The future move to alert level 1 will see many breathe a sigh of relief at a return to normal life, but there are fears it will put immunocompromised people in danger. 

The rules announced yesterday mean that while the border remains closed, essentially all other rules and restrictions end.

That means no more physical distancing requirements or restrictions on gathering sizes.

For many it can't come soon enough.

In Wellington's Island Bay, Katy O'Leary said the country was ready to go to level 1 now.

"I've been following the case numbers pretty closely and it has kind of felt a little bit like we've been overdoing it for a week or so."

Over the road, Lindsay said the country was ready for a return to a bit more freedom.

And the return to normalcy will allow the return of some beloved pastimes.

George Busby said he was "ready to get back on the party scene" and to head out to some concerts.

Helena May said she also could not wait for a bit more normal nightlife.

"It will just be nice to ... dance as a group again without having to be two metres away from each other."

O'Leary said it was all about travel for her.

"[I'm] feeling very confident that I can go anywhere in the country carefree."

There will still need to be contact tracing, and the prime minster said people still needed to follow the golden rules: stay home if you are sick, wash your hands regularly and disinfect shared surfaces, and cough and sneeze into your elbow.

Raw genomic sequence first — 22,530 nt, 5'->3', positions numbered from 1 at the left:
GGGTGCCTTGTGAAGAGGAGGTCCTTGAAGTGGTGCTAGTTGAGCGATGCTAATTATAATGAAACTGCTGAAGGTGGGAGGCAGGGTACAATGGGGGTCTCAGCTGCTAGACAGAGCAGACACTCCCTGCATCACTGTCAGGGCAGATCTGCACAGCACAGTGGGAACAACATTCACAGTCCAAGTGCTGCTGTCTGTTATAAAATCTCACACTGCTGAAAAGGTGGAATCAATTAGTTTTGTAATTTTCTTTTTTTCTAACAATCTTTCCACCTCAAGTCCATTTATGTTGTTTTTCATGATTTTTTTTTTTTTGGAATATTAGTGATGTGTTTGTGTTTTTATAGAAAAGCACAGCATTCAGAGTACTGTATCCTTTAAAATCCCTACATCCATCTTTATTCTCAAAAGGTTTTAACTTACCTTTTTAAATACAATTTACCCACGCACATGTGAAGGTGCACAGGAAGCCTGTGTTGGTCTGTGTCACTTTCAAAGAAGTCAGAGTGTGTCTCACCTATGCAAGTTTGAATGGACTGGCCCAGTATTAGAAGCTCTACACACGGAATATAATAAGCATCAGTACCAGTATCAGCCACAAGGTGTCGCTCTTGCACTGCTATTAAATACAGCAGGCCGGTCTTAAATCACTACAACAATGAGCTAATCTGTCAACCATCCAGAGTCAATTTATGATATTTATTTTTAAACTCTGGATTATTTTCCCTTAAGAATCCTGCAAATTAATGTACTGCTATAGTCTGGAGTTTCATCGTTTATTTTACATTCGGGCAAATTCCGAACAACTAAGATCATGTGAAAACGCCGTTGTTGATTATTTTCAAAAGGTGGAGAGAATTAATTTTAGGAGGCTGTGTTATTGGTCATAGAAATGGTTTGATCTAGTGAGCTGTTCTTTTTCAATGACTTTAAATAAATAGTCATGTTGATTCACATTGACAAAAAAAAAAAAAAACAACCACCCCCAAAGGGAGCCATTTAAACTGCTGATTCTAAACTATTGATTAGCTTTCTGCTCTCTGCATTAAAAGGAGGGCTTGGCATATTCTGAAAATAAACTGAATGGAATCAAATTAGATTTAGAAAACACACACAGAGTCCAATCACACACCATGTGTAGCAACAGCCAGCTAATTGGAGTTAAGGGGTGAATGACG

Many think New Zealanders have taken this message to heart.

May said she was much more aware of not coughing or sneezing everywhere, and Busby said people would now automatically stick to the hygiene lessons learnt during the Covid-19 pandemic.

Closeup of woman applying soap while washing hands in basin with open tap. Mature woman washing hands for cleanliness purpose. Lady rubbing hands filled with soap.

People are more aware of good hygiene since the Covid-19 pandemic started, some people say. Photo: 123RF

Worries for some households

But Kiki Van Newtown is not convinced.

She has family members that are immunocompromised, and fears people will quickly revert to bad hygiene habits that endanger her family's safety.

"We haven't actually had long enough time to form these good habits to ensure that people continue [them].

"For most people that I know who have kids who are immune deficient we all sort of feel like physically distancing ... went out the window with level 2 anyway.

"And now we are ... making plans as a community on how to keep ourselves safe."

Her family will stay in isolation for a few more weeks in case there is an outbreak.

Some people acted like they were invincible, but Newtown said they need to understand they could easily end up in a situation like her family's.

"You are one viral infection from having an auto-immune disorder - that could [happen to] anyone.

"I don't think there is a real understanding as a society of how temporary physical [health] can be."

Cabinet will decide on Monday whether the country will drop to alert level 1 and when the change will be made.